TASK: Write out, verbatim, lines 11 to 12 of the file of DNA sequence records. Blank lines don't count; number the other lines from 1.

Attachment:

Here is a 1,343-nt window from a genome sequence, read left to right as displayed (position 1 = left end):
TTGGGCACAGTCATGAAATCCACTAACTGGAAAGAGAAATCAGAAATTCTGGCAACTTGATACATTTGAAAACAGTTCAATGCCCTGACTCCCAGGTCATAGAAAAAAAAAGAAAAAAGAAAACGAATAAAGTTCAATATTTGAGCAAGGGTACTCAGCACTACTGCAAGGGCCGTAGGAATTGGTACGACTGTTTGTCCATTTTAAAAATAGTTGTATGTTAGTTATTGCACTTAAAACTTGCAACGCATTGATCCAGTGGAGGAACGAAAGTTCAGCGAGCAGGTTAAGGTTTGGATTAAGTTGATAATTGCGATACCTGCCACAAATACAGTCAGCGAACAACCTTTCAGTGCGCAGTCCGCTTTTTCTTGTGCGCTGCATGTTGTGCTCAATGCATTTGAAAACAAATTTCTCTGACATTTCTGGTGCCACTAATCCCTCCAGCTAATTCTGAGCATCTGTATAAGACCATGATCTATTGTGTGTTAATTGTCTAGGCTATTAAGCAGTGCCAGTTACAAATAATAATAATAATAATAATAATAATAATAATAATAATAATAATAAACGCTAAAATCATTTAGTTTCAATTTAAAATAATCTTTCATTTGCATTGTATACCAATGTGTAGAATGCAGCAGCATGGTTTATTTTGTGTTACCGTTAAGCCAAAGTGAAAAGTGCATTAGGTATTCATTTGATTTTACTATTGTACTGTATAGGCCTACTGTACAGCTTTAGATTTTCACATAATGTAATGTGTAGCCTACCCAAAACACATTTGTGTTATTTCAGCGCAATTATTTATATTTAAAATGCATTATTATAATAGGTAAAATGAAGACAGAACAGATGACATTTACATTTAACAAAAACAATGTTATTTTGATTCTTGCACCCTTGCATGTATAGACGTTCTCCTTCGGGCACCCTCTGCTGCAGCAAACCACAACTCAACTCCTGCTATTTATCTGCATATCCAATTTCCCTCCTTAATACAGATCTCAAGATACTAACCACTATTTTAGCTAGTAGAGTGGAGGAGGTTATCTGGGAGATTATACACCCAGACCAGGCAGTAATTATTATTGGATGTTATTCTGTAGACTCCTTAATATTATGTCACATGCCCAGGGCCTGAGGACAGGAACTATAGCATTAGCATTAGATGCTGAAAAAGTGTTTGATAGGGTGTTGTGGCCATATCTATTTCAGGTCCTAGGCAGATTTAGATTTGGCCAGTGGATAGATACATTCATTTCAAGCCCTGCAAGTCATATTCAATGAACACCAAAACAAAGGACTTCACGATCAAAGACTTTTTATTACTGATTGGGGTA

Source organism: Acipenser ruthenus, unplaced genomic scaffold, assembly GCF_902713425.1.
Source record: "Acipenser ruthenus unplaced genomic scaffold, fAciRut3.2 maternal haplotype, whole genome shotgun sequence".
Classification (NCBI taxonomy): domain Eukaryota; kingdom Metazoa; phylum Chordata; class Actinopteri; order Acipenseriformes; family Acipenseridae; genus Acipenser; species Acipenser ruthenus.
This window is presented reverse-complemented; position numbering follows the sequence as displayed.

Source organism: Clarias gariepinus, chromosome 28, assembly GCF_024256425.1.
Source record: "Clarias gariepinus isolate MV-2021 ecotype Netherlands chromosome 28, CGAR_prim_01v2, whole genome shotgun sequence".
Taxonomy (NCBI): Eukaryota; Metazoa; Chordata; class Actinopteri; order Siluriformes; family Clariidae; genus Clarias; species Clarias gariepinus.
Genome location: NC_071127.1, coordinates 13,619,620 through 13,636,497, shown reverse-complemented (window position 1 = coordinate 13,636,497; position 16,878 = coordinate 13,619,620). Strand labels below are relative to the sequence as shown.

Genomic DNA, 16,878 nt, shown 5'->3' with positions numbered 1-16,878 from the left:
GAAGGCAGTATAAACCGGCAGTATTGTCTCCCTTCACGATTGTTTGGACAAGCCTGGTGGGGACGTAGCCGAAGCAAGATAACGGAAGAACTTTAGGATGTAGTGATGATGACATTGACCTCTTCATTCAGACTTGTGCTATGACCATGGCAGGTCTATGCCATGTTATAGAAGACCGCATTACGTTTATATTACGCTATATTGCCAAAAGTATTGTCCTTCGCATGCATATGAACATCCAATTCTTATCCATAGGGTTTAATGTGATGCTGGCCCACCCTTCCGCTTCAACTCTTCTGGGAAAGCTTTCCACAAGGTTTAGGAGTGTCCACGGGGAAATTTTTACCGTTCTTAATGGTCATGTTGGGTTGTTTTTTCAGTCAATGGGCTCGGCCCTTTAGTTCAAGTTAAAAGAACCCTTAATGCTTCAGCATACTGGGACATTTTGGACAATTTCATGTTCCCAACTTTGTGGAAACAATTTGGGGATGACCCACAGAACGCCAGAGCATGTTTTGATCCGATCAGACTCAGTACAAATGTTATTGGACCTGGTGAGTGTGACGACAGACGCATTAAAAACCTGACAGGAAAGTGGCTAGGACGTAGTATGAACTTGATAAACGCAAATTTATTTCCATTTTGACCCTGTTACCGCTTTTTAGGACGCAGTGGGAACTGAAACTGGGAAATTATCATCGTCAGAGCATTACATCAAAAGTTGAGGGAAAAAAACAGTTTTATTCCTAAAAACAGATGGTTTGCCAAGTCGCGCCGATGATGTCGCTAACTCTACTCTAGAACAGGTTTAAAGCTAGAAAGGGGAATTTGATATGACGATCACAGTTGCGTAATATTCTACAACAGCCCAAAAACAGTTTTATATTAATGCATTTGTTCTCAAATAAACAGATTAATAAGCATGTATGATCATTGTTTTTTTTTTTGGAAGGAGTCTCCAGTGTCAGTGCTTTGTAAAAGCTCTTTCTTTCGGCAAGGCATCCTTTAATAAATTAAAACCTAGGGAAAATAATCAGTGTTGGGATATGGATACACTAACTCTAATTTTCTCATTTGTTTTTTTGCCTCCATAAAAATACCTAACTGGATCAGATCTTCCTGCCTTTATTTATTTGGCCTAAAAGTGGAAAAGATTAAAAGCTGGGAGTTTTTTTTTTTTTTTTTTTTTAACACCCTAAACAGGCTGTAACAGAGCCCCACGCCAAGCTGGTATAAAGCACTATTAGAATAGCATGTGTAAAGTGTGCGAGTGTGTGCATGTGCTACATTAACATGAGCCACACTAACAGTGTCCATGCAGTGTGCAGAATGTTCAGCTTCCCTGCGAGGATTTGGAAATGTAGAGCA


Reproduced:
Genomic DNA, 16,878 nt, shown 5'->3' with positions numbered 1-16,878 from the left:
GAAGGCAGTATAAACCGGCAGTATTGTCTCCCTTCACGATTGTTTGGACAAGCCTGGTGGGGACGTAGCCGAAGCAAGATAACGGAAGAACTTTAGGATGTAGTGATGATGACATTGACCTCTTCATTCAGACTTGTGCTATGACCATGGCAGGTCTATGCCATGTTATAGAAGACCGCATTACGTTTATATTACGCTATATTGCCAAAAGTATTGTCCTTCGCATGCATATGAACATCCAATTCTTATCCATAGGGTTTAATGTGATGCTGGCCCACCCTTCCGCTTCAACTCTTCTGGGAAAGCTTTCCACAAGGTTTAGGAGTGTCCACGGGGAAATTTTTACCGTTCTTAATGGTCATGTTGGGTTGTTTTTTCAGTCAATGGGCTCGGCCCTTTAGTTCAAGTTAAAAGAACCCTTAATGCTTCAGCATACTGGGACATTTTGGACAATTTCATGTTCCCAACTTTGTGGAAACAATTTGGGGATGACCCACAGAACGCCAGAGCATGTTTTGATCCGATCAGACTCAGTACAAATGTTATTGGACCTGGTGAGTGTGACGACAGACGCATTAAAAACCTGACAGGAAAGTGGCTAGGACGTAGTATGAACTTGATAAACGCAAATTTATTTCCATTTTGACCCTGTTACCGCTTTTTAGGACGCAGTGGGAACTGAAACTGGGAAATTATCATCGTCAGAGCATTACATCAAAAGTTGAGGGAAAAAAACAGTTTTATTCCTAAAAACAGATGGTTTGCCAAGTCGCGCCGATGATGTCGCTAACTCTACTCTAGAACAGGTTTAAAGCTAGAAAGGGGAATTTGATATGACGATCACAGTTGCGTAATATTCTACAACAGCCCAAAAACAGTTTTATATTAATGCATTTGTTCTCAAATAAACAGATTAATAAGCATGTATGATCATTGTTTTTTTTTTTGGAAGGAGTCTCCAGTGTCAGTGCTTTGTAAAAGCTCTTTCTTTCGGCAAGGCATCCTTTAATAAATTAAAACCTAGGGAAAATAATCAGTGTTGGGATATGGATACACTAACTCTAATTTTCTCATTTGTTTTTTTGCCTCCATAAAAATACCTAACTGGATCAGATCTTCCTGCCTTTATTTATTTGGCCTAAAAGTGGAAAAGATTAAAAGCTGGGAGTTTTTTTTTTTTTTTTTTTTTAACACCCTAAACAGGCTGTAACAGAGCCCCACGCCAAGCTGGTATAAAGCACTATTAGAATAGCATGTGTAAAGTGTGCGAGTGTGTGCATGTGCTACATTAACATGAGCCACACTAACAGTGTCCATGCAGTGTGCAGAATGTTCAGCTTCCCTGCGAGGATTTGGAAATGTAGAGCA